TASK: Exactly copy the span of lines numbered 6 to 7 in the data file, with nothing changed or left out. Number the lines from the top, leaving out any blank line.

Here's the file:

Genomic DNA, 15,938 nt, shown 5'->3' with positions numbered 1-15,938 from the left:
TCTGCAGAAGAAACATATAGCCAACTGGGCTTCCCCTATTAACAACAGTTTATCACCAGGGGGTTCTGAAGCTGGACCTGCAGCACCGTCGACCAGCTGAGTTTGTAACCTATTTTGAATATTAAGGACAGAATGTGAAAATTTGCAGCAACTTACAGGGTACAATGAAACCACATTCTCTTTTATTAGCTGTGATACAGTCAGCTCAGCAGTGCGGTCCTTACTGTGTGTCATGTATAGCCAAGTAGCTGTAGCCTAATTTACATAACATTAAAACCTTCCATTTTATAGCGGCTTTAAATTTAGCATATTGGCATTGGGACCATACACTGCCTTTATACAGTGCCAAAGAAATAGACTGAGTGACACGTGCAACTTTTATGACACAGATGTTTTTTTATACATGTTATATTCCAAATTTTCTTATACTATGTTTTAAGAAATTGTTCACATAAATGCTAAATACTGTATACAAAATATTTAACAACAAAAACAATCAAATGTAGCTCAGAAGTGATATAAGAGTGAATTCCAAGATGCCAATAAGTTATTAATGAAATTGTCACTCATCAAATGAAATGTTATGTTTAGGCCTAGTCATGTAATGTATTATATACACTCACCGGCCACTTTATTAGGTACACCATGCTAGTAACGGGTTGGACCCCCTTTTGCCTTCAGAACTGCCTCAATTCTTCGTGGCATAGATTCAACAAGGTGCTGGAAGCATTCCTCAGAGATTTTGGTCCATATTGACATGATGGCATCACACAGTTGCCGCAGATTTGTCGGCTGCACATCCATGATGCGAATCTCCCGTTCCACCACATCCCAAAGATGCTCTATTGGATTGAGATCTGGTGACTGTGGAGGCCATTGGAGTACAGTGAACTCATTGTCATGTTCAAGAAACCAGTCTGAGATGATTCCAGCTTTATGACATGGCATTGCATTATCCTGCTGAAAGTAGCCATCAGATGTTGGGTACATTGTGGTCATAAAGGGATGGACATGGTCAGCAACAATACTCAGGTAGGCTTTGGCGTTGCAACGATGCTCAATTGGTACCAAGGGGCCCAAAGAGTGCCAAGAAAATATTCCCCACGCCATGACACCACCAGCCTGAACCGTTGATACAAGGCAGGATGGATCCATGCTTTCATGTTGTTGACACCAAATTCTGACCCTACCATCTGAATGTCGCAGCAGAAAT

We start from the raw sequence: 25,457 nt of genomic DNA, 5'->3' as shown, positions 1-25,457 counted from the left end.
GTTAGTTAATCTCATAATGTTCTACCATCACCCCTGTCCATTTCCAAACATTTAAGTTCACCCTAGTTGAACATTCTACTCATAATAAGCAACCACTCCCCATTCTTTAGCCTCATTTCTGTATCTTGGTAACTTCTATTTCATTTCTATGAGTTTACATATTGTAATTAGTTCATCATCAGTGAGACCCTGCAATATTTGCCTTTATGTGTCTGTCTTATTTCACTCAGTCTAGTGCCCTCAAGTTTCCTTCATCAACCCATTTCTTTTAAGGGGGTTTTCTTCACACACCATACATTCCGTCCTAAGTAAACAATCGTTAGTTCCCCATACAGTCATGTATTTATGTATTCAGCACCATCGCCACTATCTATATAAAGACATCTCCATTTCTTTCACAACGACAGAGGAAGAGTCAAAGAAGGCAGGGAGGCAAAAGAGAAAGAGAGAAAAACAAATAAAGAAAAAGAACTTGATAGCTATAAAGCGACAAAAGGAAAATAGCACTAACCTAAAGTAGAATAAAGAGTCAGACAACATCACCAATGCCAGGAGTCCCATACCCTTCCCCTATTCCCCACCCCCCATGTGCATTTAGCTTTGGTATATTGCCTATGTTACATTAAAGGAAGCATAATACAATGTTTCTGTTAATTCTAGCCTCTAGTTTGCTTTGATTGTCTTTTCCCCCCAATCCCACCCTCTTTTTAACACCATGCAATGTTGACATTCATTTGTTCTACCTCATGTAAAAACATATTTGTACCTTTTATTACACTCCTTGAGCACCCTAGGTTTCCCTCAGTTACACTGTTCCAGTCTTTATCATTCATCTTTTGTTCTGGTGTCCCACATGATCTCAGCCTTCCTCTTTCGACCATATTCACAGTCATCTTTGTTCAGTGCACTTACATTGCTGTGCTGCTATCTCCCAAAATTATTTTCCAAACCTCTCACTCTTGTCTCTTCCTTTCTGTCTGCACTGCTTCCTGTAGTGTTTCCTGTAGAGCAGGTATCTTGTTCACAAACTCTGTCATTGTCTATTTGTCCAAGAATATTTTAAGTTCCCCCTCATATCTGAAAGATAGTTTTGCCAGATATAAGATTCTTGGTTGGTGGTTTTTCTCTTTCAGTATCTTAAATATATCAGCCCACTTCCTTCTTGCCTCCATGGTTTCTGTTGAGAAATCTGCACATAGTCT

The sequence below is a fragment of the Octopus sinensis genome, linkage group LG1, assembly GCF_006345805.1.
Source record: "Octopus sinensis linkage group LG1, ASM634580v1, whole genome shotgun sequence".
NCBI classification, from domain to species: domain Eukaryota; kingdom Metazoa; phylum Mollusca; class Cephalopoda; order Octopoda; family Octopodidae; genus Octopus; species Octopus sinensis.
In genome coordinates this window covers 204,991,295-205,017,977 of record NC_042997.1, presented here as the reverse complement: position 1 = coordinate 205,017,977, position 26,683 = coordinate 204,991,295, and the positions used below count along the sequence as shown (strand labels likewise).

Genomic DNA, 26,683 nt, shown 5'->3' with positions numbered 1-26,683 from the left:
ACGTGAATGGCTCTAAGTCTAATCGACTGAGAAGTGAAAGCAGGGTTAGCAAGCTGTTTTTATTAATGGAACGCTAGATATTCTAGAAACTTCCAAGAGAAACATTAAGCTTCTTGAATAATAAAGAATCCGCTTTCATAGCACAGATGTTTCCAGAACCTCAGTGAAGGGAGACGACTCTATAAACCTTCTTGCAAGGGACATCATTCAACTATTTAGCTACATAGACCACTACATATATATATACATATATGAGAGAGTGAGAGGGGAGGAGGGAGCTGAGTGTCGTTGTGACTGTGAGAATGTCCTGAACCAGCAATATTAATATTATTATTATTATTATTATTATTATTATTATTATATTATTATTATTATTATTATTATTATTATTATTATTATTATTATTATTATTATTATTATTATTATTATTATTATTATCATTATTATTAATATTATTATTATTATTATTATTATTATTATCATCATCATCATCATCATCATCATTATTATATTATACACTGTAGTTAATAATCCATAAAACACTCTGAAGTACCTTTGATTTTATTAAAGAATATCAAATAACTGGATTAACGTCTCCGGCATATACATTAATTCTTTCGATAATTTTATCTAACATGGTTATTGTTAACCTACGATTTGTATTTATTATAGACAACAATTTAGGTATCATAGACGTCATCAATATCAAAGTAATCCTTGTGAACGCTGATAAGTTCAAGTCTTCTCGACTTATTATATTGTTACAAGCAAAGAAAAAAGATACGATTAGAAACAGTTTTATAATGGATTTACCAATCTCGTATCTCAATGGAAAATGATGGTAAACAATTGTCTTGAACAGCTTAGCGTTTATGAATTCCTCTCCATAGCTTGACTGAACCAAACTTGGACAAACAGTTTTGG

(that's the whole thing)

Source record: "Octopus sinensis linkage group LG1, ASM634580v1, whole genome shotgun sequence".
NCBI classification, from domain to species: domain Eukaryota; kingdom Metazoa; phylum Mollusca; class Cephalopoda; order Octopoda; family Octopodidae; genus Octopus; species Octopus sinensis.